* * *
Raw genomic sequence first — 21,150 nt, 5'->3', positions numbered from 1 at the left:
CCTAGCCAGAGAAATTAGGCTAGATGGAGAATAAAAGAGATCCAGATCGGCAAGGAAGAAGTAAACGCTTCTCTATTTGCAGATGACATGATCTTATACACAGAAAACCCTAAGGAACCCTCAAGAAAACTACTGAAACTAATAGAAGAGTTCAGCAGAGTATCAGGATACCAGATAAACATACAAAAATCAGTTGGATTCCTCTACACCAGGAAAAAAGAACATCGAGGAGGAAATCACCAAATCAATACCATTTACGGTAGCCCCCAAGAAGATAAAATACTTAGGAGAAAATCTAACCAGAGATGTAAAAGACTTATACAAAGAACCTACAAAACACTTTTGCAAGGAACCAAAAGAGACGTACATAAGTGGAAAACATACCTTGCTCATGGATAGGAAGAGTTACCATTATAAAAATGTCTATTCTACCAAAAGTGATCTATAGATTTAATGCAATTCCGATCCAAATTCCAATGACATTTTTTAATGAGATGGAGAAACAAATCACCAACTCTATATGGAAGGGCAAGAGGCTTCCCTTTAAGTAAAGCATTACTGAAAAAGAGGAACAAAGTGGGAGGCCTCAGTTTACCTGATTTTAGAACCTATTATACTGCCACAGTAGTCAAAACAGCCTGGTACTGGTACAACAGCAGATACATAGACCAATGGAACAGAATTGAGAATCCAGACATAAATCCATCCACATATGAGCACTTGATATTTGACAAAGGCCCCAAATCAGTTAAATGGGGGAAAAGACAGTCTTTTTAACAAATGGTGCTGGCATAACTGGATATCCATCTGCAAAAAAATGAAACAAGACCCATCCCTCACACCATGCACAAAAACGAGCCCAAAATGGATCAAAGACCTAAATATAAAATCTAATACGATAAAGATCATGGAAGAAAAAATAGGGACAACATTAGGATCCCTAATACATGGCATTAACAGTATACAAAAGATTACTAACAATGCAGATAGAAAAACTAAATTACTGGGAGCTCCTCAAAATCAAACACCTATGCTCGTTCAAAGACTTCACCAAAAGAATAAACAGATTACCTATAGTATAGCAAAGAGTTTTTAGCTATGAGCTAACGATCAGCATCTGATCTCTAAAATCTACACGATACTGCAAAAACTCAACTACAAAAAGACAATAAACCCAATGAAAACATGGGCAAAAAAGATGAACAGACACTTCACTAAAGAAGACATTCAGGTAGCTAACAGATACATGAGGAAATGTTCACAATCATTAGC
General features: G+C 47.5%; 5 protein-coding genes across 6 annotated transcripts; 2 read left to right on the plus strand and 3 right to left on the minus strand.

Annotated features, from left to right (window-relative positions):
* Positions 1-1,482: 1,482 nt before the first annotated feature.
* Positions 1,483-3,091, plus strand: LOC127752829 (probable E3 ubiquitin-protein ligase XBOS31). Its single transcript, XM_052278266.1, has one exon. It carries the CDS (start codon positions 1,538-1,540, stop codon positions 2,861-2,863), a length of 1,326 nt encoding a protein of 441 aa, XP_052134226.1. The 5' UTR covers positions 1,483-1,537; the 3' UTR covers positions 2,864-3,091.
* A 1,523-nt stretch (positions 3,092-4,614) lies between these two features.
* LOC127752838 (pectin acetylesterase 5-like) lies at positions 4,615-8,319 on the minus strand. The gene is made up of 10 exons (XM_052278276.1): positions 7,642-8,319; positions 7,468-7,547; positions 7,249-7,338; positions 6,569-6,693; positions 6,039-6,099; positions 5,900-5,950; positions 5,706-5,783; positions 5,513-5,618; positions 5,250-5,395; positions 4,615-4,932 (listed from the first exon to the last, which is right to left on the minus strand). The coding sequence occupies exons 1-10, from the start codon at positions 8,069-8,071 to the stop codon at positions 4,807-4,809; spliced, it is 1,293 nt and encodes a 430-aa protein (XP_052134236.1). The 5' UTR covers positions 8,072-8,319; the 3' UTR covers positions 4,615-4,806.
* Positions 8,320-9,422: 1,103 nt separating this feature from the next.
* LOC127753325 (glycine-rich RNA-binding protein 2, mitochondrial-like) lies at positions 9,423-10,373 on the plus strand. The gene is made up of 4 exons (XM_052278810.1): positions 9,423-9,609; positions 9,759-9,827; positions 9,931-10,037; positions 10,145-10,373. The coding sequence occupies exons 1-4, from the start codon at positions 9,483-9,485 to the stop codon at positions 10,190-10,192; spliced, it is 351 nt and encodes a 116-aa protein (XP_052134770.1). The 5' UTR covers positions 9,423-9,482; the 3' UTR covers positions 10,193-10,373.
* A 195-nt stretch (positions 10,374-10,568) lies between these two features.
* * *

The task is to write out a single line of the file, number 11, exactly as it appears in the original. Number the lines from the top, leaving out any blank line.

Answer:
* A 195-nt stretch (positions 10,374-10,568) lies between these two features.